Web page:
The legality of mass arrests of lawyers in Turkey
Since the failed coup attempt in 2016, lawyers, judges and prosecutors have persistently been subject to illegal surveillance and mass arrests. The latest such arrest of 50 lawyers took place on September 11th, 2020, during police raids in Ankara in the dawn. Arrests of lawyers have become the new normal although legal professionals should enjoy strong protections by law. Turkey’s Court of Cassation, however, has deprived these guarantees of any practical effectiveness by unlawfully expanding the meaning of in flagrante delicto.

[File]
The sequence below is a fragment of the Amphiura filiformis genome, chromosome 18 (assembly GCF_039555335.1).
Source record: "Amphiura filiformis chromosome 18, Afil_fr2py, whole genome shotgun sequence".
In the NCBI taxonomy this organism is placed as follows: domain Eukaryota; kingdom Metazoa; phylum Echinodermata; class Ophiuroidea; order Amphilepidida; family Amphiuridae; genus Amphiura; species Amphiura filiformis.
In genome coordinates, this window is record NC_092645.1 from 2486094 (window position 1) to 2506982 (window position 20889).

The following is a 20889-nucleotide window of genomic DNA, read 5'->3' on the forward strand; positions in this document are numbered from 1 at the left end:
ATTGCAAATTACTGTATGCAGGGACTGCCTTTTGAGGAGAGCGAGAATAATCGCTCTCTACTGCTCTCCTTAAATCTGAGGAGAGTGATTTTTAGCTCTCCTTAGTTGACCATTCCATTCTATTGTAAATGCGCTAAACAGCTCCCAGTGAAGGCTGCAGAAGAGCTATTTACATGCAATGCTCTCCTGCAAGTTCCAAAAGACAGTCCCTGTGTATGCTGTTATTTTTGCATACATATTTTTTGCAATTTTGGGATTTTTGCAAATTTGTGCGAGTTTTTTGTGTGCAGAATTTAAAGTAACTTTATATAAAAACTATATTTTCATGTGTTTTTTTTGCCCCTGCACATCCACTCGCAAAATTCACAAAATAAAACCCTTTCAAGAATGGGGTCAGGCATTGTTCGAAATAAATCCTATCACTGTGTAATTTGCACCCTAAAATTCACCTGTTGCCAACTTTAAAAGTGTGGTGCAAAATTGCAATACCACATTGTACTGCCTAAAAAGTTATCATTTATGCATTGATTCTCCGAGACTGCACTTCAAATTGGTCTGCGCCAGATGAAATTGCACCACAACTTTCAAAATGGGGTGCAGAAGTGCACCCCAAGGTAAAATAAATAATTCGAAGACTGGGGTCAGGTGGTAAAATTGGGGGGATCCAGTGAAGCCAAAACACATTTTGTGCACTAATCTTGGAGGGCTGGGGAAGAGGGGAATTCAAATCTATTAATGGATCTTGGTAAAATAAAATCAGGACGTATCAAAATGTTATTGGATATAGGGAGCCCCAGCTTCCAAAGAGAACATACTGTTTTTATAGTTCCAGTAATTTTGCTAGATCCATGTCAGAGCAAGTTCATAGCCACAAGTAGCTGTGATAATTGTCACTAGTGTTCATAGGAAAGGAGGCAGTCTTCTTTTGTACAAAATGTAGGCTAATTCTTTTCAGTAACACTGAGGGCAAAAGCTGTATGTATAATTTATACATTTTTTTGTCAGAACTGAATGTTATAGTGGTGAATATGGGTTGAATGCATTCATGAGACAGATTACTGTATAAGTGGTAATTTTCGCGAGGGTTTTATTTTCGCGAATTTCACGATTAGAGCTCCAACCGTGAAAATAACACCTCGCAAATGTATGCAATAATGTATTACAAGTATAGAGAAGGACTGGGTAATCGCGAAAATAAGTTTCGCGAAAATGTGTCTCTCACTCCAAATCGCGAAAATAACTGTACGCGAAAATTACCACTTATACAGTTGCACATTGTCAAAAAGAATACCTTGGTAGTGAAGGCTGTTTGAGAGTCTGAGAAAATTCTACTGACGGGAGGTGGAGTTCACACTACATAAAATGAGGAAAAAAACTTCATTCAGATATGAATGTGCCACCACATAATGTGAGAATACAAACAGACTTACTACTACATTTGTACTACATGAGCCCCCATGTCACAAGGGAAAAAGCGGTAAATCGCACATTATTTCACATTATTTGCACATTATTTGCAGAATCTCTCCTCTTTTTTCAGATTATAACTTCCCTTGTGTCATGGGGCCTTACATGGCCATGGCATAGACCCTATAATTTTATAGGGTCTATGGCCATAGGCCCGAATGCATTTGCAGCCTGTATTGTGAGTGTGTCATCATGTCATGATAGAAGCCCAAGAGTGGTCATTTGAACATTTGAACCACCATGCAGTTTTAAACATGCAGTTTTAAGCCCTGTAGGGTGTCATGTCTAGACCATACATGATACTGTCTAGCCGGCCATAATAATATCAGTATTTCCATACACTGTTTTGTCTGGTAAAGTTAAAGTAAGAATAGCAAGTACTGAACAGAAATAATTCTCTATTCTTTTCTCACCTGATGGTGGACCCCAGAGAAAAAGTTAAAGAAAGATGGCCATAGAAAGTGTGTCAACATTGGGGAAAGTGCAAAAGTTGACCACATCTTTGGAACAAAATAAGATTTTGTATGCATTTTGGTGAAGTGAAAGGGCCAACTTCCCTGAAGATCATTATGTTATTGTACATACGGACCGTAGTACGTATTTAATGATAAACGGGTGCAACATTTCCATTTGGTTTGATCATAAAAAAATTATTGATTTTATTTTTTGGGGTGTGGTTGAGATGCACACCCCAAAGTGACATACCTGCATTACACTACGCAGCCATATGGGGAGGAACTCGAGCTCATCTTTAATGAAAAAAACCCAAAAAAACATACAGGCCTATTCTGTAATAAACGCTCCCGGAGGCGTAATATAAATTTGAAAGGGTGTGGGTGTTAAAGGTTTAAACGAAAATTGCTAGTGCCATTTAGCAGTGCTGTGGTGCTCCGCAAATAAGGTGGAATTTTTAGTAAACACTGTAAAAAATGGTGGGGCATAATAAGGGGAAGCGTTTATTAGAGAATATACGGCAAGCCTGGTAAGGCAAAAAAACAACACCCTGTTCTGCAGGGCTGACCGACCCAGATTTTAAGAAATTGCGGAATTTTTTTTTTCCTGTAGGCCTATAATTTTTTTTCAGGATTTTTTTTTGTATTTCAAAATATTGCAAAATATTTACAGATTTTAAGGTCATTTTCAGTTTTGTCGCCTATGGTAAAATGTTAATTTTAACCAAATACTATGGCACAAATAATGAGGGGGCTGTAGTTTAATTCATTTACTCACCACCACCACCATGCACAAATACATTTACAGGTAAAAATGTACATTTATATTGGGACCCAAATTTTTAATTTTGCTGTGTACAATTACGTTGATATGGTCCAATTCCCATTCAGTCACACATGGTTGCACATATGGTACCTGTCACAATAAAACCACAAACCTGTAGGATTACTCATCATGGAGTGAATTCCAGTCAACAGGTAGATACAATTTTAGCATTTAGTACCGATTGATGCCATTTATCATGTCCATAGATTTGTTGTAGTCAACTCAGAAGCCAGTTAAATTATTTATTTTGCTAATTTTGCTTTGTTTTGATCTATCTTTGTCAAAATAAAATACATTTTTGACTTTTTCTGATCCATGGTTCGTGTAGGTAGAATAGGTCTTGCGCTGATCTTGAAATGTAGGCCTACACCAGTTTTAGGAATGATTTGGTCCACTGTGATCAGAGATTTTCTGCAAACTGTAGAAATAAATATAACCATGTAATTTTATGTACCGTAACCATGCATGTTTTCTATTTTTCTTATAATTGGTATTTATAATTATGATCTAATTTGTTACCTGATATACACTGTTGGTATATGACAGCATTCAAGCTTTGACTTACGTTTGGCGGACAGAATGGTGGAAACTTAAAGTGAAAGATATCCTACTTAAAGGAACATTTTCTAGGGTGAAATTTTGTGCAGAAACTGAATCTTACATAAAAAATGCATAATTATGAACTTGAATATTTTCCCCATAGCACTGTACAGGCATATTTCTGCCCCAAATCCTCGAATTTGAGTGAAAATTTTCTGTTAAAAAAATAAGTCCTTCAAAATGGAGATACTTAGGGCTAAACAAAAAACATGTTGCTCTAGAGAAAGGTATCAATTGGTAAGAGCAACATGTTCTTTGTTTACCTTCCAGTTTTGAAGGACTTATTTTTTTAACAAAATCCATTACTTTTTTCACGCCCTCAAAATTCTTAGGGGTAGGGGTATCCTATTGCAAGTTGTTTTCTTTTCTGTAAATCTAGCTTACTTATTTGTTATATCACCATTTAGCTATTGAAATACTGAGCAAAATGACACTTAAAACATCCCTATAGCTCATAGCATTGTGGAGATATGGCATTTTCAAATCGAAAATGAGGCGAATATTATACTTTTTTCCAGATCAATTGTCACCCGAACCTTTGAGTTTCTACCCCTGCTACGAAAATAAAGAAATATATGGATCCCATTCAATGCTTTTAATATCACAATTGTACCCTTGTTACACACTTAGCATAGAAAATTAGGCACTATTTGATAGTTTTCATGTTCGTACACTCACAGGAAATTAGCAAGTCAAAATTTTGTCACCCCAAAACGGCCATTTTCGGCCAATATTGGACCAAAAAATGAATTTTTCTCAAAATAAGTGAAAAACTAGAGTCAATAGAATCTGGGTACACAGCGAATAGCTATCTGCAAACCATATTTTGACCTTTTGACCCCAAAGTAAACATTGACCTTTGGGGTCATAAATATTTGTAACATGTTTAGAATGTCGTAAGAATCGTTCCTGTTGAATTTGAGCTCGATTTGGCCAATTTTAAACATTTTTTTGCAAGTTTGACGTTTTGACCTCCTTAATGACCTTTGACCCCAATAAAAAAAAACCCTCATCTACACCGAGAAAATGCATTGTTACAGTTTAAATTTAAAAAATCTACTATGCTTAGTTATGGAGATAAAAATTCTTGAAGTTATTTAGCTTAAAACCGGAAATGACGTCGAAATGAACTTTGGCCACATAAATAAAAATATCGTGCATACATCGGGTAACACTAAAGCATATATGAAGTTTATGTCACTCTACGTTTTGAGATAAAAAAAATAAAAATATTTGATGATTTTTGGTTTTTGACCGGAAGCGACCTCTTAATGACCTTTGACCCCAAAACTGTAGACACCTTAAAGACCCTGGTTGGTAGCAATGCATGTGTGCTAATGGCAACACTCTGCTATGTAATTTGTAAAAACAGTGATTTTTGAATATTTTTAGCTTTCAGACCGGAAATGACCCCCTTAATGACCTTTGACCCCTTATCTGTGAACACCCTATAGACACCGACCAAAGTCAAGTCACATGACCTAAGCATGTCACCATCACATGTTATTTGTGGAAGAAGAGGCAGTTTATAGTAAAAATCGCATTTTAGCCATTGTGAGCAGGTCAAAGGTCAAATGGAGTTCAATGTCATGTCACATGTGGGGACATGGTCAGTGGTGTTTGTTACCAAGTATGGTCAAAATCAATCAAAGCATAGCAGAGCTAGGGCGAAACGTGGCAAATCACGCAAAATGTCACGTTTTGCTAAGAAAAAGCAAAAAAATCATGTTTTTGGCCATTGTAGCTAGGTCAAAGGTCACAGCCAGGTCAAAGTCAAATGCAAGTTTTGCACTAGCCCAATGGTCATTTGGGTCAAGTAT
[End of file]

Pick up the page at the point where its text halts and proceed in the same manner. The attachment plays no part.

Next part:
The Turkish Code of Lawyers (No. 1136) contains fundamental rules for the legal profession. It regulates legal traineeship, the procedures to be followed for admission to the profession, lawyers’ powers and duties, professional rules, the professional (bar) organisations, and the relevant disciplinary actions, penalties and procedures that should be used in criminal proceedings against lawyers. Essential safeguards are stipulated in Articles 58 and 62 of the Code which state that criminal investigations relating to lawyers that are induced by offences arising from their legal practice, or offences committed during the performance of their duties, must be conducted by the public prosecutor only when permission to do so has been received from the Ministry of Justice. Similarly, a lawyer cannot be personally searched. There is, however, a notable exception to these guarantees. When a lawyer is discovered in flagrante delicto and there is an offence that falls within the purview of the Assize (Heavy Penal) Courts, any investigation should be conducted by the public prosecutor personally, and these procedures should be carried out in accordance with the general provisions (Article 61).